To honor and remember our beloved family members is a cathartic experience, and can be an extremely beneficial for our mind and body. Remembering lost loved ones does not have to be an inherently sad experience. On the contrary, it can uplift you and even heal you. One of the best ways to do this is by establishing a ritual.
Rituals aren’t religion, so don’t panic. They aren’t even necessarily spiritual. Rituals are simply ways we choose to remember something. When we choose to remember.
For example, on April 26, I had a piece of chocolate cake and remembered my mom. It was the twenty-first anniversary of her death. Why did I do that? Because my family celebrated birthdays and anniversaries with chocolate cake topped with mom’s delicious caramel frosting (we always insisted that she double the recipe). I continue to celebrate family milestones even though most of my family has died. But I bought the piece of cake.
While I ate it I thought of the time we baked a Marionberry pie and, when we pulled it out of the oven and it overflowed onto the floor, we laughed so hard my dad rushed into the room to join in the fun. None of us could explain why it was so funny. On April 26 I also remembered the moment in March 1995 when mom asked me to stay in Salem, Oregon, a bit longer, because she “wasn’t going to be here much longer.” While I didn’t understand how intuition worked back then, I heard the truth of what she was saying—and left anyway. Yes, I still regret that decision.
This last weekend it was Father’s Day, so I stopped for a moment and celebrated my dad, who died June 30, 1995. I thought about how we used to work together in his store—he was a pharmacist and had a gift store, and I was a clerk from the seventh grade right through college. I laughed a bit at the memory of us working together, because on this Father’s Day we were working together again through ritual.
Good memories, sad memories, they’re all part of life. Would we do something different if given the chance for a do-over? Maybe. Maybe not. Life is about next times, and we live them the best we can.
I encourage you all to stop and set a time, even ten minutes, to create a ritual to honor your ancestors, those you knew before they died and those stretching back centuries. This time for a ritual will help establish a connection between you and your beloved dead. If you set a regular monthly time to do that, great, or choose an anniversary.
Here’s some tips on how to establish a ritual:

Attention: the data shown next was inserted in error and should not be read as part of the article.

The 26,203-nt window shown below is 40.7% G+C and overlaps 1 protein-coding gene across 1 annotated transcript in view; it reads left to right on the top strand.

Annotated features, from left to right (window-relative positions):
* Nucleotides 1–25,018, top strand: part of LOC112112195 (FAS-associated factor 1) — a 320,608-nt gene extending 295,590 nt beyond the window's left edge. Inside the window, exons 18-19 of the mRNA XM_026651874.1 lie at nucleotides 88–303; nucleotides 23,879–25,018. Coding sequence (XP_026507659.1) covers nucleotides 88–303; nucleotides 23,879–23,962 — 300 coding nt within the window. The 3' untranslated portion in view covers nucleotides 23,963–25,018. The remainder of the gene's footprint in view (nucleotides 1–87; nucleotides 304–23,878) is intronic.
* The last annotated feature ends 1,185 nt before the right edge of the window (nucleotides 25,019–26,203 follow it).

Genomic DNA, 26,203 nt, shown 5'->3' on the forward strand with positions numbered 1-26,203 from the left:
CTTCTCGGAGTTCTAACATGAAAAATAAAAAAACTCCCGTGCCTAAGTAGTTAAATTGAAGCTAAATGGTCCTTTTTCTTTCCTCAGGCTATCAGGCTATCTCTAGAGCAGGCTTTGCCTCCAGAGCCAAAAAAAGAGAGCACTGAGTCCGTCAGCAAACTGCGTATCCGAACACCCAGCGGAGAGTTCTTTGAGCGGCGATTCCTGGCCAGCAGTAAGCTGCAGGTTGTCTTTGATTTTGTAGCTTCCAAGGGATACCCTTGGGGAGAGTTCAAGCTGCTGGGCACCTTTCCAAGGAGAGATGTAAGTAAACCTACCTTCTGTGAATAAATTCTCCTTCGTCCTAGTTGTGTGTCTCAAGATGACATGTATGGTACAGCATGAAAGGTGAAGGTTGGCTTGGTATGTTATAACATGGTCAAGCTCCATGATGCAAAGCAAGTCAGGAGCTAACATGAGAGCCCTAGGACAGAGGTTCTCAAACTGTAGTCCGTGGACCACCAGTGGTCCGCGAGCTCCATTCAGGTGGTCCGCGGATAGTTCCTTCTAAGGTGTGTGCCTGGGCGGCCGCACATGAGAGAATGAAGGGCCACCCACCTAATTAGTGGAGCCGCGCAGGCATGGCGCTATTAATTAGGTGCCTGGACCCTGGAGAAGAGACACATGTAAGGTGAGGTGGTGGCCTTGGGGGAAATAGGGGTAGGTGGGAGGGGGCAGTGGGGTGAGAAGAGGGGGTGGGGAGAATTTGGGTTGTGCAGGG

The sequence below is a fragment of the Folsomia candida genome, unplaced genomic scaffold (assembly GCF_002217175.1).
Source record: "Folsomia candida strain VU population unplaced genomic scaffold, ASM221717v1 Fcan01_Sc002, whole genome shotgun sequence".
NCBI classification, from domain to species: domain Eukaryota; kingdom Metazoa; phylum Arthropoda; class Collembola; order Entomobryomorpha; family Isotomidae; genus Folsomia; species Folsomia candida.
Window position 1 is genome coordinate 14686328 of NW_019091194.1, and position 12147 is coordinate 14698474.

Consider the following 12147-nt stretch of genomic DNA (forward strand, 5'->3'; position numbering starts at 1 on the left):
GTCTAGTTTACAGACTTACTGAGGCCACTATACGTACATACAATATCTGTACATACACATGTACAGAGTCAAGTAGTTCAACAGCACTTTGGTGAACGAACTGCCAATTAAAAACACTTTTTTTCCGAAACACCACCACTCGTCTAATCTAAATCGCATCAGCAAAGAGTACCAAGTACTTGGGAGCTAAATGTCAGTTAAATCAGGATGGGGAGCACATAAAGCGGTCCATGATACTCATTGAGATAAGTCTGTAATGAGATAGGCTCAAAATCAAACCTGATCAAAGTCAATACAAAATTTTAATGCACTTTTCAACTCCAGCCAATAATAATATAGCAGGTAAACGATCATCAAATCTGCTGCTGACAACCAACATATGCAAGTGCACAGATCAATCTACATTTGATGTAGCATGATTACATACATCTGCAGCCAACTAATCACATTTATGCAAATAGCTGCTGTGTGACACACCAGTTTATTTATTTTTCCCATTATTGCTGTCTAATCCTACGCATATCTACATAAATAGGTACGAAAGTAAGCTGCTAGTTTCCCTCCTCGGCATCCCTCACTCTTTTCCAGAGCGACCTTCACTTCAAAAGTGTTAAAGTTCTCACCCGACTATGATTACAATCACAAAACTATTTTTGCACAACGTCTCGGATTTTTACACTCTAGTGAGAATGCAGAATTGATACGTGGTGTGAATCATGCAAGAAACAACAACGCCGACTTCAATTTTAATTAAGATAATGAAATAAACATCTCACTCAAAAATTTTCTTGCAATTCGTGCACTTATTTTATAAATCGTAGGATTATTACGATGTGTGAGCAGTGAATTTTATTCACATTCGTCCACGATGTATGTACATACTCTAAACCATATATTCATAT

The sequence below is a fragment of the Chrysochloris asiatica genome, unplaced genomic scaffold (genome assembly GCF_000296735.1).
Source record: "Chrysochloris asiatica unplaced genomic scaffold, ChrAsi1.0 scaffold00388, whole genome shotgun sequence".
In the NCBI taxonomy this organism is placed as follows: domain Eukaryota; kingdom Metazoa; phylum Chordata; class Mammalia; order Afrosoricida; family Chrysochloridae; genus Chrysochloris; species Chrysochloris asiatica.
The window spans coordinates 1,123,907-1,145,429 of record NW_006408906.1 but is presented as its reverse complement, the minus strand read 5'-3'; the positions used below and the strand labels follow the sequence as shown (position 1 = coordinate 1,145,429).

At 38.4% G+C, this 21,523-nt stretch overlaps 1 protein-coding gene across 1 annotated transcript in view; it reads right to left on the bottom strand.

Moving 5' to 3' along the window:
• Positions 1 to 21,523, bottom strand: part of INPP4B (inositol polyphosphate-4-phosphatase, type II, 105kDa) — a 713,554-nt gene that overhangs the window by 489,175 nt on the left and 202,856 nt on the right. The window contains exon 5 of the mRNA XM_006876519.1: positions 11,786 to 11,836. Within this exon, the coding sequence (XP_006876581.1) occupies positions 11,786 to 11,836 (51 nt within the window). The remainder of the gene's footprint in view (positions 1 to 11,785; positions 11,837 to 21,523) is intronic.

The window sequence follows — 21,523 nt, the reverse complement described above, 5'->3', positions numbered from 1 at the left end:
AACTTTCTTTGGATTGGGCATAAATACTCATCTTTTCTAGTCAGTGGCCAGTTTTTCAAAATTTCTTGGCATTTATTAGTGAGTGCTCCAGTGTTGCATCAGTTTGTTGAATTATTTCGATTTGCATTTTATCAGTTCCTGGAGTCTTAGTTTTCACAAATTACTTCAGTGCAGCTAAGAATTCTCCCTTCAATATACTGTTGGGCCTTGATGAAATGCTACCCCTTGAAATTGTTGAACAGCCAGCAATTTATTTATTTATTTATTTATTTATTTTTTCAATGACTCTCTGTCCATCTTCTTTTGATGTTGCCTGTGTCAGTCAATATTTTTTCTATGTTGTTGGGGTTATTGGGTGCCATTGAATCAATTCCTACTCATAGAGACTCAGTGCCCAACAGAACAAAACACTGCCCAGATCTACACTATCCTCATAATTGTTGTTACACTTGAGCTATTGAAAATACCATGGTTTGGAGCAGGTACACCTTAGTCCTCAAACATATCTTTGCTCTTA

- Set the place: arrange pictures and mementos, candles, flowers, a beach rock, even a piece of cake. Use items that mean something to you, and even to them, if you know what those are.
- Invite your spirit guide to filter for you. (You do have a relationship with a strong spirit guide, don’t you? It’s critical.)
- Get yourself grounded, balanced, and energetically shielded.
- Invite your ancestor(s) to join you.
- Relive the memories, good and bad.
- Invite your deceased loved ones to comment.
- When you feel the ceremony is complete, thank everyone for joining you and remove the “place setting” (this breaks the circle, allowing the energy to flow).
- Cleanse yourself with salt, a clearing spray, a walk.
Cherish the memories. Let them help heal you. And connect with those we’ve lost.
Note that some people think that honoring the dead on the anniversary of their death is morbid, keeps the energy stuck, and otherwise isn’t healthy. I disagree. Create your ritual, your time to connect, on a day that means something to you, even a set time of the week or month. Our experiences shape us, and honoring our ancestors (including our animal family) on these days is sacred, uplifting, energizing, and healing. As we all know, there’s never too much of that.
Robyn M Fritz MA MBA is an intuitive coach, author, and radio host. She offers animal communication, mediumship, soul progression clearing, and space clearing services internationally and teaches intuitive workshops. Upcoming classes on intuition and energy boundaries are at Bastyr University May 14-15, 2016. Her website:Alchemy West.
© 2016 Robyn M Fritz MA MBA